Today's Salsa CD reviews
Ismael Rivera - Maelo :
They say he is to Puerto Rican salsa what Celia Cruz is to Cuban tradition. Not sure whether the comparison fits, but surely this is great salsa. Ismael Rivera
is one of those musicians who represents a myth in the NY/PR tradition and who
is far less well-known outside of it, as least by his name. However, most
likely you have danced to some of his tunes without knowing it.. he is 'that
guy' with a nasal voice, not always perfectly in tune, accompanied by the
typical scratchy sound of salsa from the 60-70s, who sings gorgeous songs; one
of those examples in which by putting several badly conceived sounds in the pot
you get a soup which sounds like very good music. For us dancers, a few things
are important; first, the songs are very nice, made up by simple melodies and
simple but effective arrangements. Second, they flow spontaneously and you are
naturally lured into moving your feet straight from the very first bars; third,
they fit the on2 side of you like a glove. Whether you are already enjoy
dancing on2 or you are learning it, the slow pace of most tracks feels
just right. This comes from the music being a natural NY/PR translation of
traditional son, both in the rhythmic part and in the arrangement, with piano
or tres taking responsibility for the harmonies and a few trumpets dialoguing
with the lead voice, without intruding too much or adventuring into
sophisticated arrangements. If you are used to sleek commercial latin music, or
to the fast hammering of commercial Colombian salsa, it may take a while to get
used to this.. but it is surely a worthwhile effort.
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Today's Salsa DVD reviews
Salsaddiction (Brian & Mechteld) - Advanced
Content: Turn Patterns
General Comment: With exactly the same structure as their ‘Intermediate’ volume, Brain and Mechteld bring to us three more combinations each with variations, for a total of 10 turn patterns plus one shine. Most turn patterns are based on the idea of leaning the lady into sudden changes of directions. This is an idea which is elaborated cleverly both in the way it is lead, where the change of direction is placed and its general look and feeling. But the real value of the DVD, in my opinion, lies in simply looking at Brain and Mechteld dancing: I could do this for hours and I caught myself with a smile on my face while I admired the way Brian interprets the music with surprising simple body gestures.. for me that is worth the cost of the DVD in itself. I hope this couple will produce many, many more products. As the ‘Intermediate’ this DVD is also Danced on 2, this time to a very catchy timba groove and spoken in Dutch with English subtitles.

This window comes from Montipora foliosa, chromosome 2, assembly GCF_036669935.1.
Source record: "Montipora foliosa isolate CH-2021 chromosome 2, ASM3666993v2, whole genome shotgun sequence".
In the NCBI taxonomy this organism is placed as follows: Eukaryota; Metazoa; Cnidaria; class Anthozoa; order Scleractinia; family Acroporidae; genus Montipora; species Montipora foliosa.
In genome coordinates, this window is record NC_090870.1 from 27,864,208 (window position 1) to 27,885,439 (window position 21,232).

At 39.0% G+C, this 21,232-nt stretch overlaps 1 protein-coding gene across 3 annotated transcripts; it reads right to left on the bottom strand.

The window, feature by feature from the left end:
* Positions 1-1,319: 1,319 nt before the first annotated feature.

Reviewed by Fabio of SalsaIsGood - Reccomended
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|On2? Which On2? I am writing this post to all experienced salsa dancers out there, and in particular to all salsa instructors. I have a question which hopefully will spark an e-mail exchange from which I may understand a few things which are unclear to me. In order to put this into context, first a few 'facts'.
Fact 1 . Roughly speaking, most people dance salsa either On1, or On2 Modern Mambo (NY style) or On2 Classic Mambo (Puerto Rican style also similar to Cuban contratiempo). Today Modern Mambo is used more frequently than Classic Mambo at congresses and salsa classes around the world.. more...
|The Salsa 10 Commandments: 1)You shall not dance out of time, 2) You shall not refuse a dance to a less advanced dancer , 3) You shall respect other dancers on the dance floor more...
|Creativity, Style and Salsa: How can I be creative in my dancing? How does SuperMario come up with his incredible moves? Did Eddie Torres invent NY style? What is style? Who creates a style? What does it mean to be creative anyway?
There are no objective answers to the above questions. They all, one way or the other, depend on subjective views on the artistic expression we call salsa, on what we like, and on what we intend by salsa in the first place. But we can still say reasonable things about the matter and make the creative process clearer and possibly easier. What follows are some thoughts of mine, mostly borrowed from my maths background. I am sure all this must have been said already within the art or humanistic literature, and if you are aware of work in this area please let me know, so that I can learn more.
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